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Herpes virus in Irish oysters and identification of resistant stocks (HERPISH)
Start date: Jun 1, 2013, End date: May 31, 2015 PROJECT  FINISHED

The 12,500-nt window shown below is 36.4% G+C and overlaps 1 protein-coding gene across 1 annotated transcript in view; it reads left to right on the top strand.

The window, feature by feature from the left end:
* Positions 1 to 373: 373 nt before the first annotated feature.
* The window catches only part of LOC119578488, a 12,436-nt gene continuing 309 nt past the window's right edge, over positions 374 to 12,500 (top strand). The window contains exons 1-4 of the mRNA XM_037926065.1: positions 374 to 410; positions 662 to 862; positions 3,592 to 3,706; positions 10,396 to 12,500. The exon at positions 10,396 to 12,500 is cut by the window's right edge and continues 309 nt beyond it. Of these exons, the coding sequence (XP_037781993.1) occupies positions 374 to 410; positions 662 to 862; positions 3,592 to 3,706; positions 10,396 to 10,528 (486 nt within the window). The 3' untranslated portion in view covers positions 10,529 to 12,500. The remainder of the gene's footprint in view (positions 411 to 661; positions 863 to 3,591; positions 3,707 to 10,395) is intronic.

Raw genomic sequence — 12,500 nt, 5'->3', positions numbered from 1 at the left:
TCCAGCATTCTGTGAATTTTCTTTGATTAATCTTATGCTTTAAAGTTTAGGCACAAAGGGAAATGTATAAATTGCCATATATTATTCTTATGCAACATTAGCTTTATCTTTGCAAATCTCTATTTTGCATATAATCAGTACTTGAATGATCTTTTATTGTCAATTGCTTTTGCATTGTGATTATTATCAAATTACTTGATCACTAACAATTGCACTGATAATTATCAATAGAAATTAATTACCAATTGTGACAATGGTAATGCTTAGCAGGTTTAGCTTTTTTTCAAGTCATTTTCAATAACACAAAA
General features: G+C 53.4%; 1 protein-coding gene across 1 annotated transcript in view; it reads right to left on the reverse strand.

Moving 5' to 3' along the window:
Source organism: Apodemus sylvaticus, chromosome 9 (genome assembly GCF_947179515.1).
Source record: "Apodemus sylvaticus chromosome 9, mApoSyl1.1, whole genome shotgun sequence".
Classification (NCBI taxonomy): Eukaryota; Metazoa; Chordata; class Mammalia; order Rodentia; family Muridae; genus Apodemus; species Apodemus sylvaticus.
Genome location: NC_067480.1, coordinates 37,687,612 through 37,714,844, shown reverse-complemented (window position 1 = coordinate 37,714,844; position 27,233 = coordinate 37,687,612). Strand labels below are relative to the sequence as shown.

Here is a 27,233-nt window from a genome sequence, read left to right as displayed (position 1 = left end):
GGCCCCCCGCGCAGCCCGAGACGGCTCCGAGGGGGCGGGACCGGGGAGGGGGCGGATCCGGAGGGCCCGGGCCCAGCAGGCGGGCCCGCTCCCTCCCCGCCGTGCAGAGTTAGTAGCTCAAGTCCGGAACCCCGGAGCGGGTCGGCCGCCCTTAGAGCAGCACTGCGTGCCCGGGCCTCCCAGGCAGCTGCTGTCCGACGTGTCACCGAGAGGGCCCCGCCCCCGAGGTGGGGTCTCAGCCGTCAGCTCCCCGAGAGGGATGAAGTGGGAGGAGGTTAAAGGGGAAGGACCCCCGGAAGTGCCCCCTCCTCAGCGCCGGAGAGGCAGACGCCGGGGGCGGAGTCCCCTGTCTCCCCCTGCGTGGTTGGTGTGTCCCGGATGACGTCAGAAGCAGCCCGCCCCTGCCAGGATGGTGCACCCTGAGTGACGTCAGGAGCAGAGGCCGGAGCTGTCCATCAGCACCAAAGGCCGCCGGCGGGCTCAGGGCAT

The Pacific oyster is the most commercially important oyster in Europe. In recent years large mortalities of this oyster have had a significant economic impact in a number of European countries. Though in many cases due to a range of complex aetiologies one of the main factors associated with these mortalities has been the presence of a herpes virus. Though initially described in oysters in Europe following mortalities in oyster hatcheries, ostreid herpes virus has now been found in Pacific oysters as far afield as New Zealand and Australia thus having a global impact on oyster production. Shellfish are hard to treat when exposed to disease due to the high population densities involved, the environment in which they are found and that immunisation is not a possibility due to their lack of an adaptive immune response which prevents the development of immunity as acquired in vertebrates. Treatment and control mechanisms tend to focus on long term solutions such as identification of resistant traits and breeding for the inclusion of these traits. Additionally, over time some disease resistance can develop inherently in an exposed population. Also, local adaptations related to environment, husbandry and other stressors may also play a role in the development of resistance.In this study, the potential resistance of a number of populations of cultured oysters will be assessed in Ireland and the basis of this resistance will be investigated using the RNA-sequencing methodology. This methodology has recently been developed and is an innovative tool to allow detection of different expressed genes that applied to resistant and susceptible oyster families will allow for the identification of genes associated with resistance against herpes virus. Identified traits will be used as a mechanism to identify less susceptible oysters and to allow future development of selective breeding programs both in Ireland and in Europe generally.

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